Laravel is an open source PHP development framework. It has seen a surge in popularity among developers due to its alignment with current IT working practices of sprint teams and rapid development for iterative designing, the ‘Fail fast, fail forward’ ethos. Laravel also taps into the two prerequisites for a good framework: it’s open source, and has a strong developer community network.
Because of the above, Laravel has quickly become one of, if not the most popular frameworks for PHP development. Since PHP powers around 80% of websites, it is a force to be reckoned with. We can back up this statistic with our own findings noticing a rising trend on Zoek searches for Lavarvel developer jobs.
So, to shed a little more light on Laravel, we talked with Craig Ward, an experienced PHP developer and Laravel advocate, and asked him his thoughts on Laravel.
Zoek: Hi Craig, so although Laravel isn’t that new having been around some 6 years, how did you come to be using it and what were you using before Laravel?
Craig: For the past year I’ve been using Laravel to develop all my online applications, but before that, I used to Codeigniter for about four or five years. Codeigniter was a good fit at the time as it was the first framework I used to learn the MVC pattern and move to OOPHP. I was able to extend it so I could use the Twig templating system, use migrations for managing databases and it had a good performance footprint. The main drawback I found was when I was working on projects more complicated than standard websites and CMS’s.
When EllisLab announced that it was seeking a new owner for CodeIgniter due to lack of resources I thought it was time for a change. I wanted a framework that could help me improve the applications I was building. I had tested Laravel 4.2 sometime earlier and was impressed, but at that point, it didn’t feel like it was the right time to make the jump. I always heard great things about Laravel so decided to give it another go, then at version 5.1. After reading the documentation, looking through some of the features it supported I decided to make Laravel my primary framework.
Zoek; That’s interesting, I am sure a lot of developers will have a similar path, but what is it specifically that makes Laravel a good development tool?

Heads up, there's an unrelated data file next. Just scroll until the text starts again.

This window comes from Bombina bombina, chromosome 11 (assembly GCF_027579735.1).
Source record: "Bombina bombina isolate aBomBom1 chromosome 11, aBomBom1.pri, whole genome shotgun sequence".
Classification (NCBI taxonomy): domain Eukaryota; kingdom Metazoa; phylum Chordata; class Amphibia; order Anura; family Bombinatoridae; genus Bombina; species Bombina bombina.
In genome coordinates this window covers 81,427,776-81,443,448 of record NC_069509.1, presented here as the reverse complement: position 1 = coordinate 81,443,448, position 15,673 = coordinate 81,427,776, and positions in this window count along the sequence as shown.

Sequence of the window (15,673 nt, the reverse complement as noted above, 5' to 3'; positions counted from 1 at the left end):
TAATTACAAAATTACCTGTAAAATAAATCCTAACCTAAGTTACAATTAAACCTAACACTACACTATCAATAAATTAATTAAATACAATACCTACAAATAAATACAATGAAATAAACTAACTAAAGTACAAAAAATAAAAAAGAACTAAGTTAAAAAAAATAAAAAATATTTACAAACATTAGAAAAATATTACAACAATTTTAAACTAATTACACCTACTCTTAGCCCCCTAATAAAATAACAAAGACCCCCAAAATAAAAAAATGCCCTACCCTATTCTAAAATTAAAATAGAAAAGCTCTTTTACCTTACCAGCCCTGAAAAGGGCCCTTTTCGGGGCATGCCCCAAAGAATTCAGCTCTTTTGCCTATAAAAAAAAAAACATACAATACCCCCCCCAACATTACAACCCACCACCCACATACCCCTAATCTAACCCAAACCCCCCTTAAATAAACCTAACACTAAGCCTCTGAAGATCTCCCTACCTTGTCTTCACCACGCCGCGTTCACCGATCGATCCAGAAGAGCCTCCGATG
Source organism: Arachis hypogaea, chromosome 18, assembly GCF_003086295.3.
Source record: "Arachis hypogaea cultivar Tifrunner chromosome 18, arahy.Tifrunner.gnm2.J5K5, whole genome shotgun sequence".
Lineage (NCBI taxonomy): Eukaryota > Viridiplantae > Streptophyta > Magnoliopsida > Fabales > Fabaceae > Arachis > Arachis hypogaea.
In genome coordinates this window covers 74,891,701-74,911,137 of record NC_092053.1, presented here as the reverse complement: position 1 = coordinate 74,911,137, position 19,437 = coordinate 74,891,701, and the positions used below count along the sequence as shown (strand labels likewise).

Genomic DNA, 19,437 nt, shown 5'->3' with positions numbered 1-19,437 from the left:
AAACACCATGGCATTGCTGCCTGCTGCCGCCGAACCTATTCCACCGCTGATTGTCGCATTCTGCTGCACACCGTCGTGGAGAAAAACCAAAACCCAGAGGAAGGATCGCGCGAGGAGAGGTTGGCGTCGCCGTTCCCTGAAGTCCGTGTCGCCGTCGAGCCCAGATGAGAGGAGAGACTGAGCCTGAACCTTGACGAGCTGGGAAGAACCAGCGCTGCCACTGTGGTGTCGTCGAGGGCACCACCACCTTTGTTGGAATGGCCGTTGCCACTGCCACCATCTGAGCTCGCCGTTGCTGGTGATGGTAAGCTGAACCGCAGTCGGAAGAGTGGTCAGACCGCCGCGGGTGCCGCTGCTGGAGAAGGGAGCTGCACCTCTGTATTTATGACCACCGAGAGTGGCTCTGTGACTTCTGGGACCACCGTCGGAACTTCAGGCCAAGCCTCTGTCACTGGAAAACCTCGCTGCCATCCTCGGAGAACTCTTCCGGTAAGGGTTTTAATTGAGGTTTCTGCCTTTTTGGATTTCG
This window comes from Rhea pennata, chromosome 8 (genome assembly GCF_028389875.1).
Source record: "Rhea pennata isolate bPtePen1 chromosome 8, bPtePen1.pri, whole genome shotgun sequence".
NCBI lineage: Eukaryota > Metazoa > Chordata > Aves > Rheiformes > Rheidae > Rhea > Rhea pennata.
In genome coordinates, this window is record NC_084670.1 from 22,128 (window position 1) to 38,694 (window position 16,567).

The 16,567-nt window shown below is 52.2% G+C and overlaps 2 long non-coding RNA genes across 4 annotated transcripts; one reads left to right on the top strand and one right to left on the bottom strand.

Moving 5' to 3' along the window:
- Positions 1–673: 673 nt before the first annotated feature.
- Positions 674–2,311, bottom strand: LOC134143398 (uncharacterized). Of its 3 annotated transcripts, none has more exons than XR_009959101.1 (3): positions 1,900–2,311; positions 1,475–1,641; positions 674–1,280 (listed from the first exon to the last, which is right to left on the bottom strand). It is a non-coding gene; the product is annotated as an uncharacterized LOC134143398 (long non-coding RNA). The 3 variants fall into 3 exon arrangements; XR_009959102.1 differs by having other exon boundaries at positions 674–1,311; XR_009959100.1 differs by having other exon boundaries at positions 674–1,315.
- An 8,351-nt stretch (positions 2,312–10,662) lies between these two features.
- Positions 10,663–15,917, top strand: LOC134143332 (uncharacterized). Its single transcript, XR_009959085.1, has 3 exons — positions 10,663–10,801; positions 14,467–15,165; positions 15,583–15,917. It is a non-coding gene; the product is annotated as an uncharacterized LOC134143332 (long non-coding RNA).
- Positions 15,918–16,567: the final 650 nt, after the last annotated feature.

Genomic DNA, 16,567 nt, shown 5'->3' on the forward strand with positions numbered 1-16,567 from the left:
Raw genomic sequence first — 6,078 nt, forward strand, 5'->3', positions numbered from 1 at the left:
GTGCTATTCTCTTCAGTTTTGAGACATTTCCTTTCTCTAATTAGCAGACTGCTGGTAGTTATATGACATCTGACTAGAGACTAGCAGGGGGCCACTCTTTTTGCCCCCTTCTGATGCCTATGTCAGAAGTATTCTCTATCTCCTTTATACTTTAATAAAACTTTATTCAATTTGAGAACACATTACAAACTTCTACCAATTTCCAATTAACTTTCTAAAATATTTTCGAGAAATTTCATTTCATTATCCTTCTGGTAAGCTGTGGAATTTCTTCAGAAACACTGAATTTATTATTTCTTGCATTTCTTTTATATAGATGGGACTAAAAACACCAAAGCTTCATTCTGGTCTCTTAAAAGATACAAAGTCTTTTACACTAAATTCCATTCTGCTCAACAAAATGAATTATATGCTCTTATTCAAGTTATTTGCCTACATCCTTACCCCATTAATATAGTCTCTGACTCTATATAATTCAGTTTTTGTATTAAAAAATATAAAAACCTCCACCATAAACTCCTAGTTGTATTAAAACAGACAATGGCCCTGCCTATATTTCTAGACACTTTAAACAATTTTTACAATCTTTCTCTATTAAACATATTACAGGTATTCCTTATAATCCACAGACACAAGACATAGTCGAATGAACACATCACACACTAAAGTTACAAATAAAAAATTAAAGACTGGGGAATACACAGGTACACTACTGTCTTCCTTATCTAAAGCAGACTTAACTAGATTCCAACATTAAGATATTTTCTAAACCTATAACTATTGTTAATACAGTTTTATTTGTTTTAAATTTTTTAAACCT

Craig: I work a lot with start-ups, who all have a similar trait: they have a grand vision for their company but are looking to ship an MVP (minimum viable product) as quickly as possible. I need a framework which is easy to get up-and-running with each new project, has clear documentation, great community, allows me to develop efficiently and most importantly, can grow with the demands of the project.
I now find that I get to the point of developing the business logic of the applications much quicker than I used to do. The Eloquent ORM is a joy to use, the Blade templating engine I now prefer to Twig and the Database migrations, seeding and factories make developing and testing more efficient.
It has support for some great third party transactional email systems, file storage systems and different database implementations right out of the box as well.
Although not specifically unique to this framework, I do love the inbuilt support for VueJS. Jeffrey Way’s fantastic Laravel Mix makes it very easy to get your front-end tooling setup for Webpack and VueJS (although it can be used in any project). I found that just by having the support for VueJS I have started to use it more and more in my projects, and now build my backend admin areas with a VueJS and Laravel as an API.
Zoek: If you are currently using another development framework, and you want to move into Laravel, where would developers new to Laravel start?
Craig: When I first moved to Laravel one the first things I did was to subscribe to Jeffrey Way’s excellent Laracasts and watched the numerous guides they had on Laravel.
At the time I had always used a Vagrant virtual machine as my development box on my Mac. Recently however, I have made the switch to Laravel Valet. Valet makes it easier to get a Laravel project up-and-running. Once you have an install of Laravel running it’s worth getting acquainted with its Artisan CLI which can help quicken the process for creating migrations, or resource controllers and other various handy little things.
When you’re testing out a new framework, I always find it helpful to have a goal in mind for the test. For example, building a blog, or a to do app means there are a set number of features and requirements that have to be completed. You can then try out different ways of implementing the features, refactoring your code until your happy with the results.
Zoek: What happens if you get stuck when you’re starting out, with a piece of code or a problem you can’t solve?
Craig: You’ll find Laravel has a very active Online community ready to help when the time arises. As you would imagine, StackOverflow already has an abundance of questions and people willing to help on the trickiest of problems. There’s always conversations on Twitter and numerous Slack groups to join and an Annual Laracon.
Zoek: Thanks for your time Craig. I’m sure that this will be helpful to developers looking to start out in Laravel or for more experienced looking to change roles.
Craig Ward is the owner of a small agency called Think Optimised which specialises in helping small businesses and start-ups to launch their digital initiatives by using a build, measure, learn approach.
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